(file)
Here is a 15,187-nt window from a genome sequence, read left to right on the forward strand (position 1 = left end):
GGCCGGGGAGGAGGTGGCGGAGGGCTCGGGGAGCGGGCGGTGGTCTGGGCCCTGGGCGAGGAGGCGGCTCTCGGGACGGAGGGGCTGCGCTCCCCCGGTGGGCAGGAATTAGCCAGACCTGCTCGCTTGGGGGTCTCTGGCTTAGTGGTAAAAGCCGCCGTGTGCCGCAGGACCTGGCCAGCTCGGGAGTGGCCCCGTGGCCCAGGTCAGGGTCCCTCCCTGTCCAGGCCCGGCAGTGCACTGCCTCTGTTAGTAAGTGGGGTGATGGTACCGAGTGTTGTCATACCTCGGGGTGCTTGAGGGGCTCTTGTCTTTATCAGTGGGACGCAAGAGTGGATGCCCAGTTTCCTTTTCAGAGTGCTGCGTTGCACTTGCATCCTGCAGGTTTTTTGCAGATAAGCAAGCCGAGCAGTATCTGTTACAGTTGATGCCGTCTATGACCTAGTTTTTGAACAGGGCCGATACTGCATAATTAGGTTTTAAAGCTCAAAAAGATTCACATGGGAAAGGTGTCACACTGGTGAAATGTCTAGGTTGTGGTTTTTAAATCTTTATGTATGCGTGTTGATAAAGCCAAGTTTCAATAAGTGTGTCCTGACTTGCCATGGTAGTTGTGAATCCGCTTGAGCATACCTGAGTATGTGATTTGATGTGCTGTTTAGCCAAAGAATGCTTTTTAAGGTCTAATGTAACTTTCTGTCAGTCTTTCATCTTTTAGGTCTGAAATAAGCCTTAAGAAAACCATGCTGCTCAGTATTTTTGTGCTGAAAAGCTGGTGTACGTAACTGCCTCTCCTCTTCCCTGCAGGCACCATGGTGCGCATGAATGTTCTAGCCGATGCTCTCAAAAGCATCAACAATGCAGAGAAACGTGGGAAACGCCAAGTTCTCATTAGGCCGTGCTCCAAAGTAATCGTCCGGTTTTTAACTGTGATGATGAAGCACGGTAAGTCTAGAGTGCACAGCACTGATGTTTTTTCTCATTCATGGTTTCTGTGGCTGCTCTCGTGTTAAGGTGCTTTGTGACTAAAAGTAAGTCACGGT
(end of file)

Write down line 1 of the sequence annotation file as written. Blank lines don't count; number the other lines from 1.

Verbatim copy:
Here is a 15,187-nt window from a genome sequence, read left to right on the forward strand (position 1 = left end):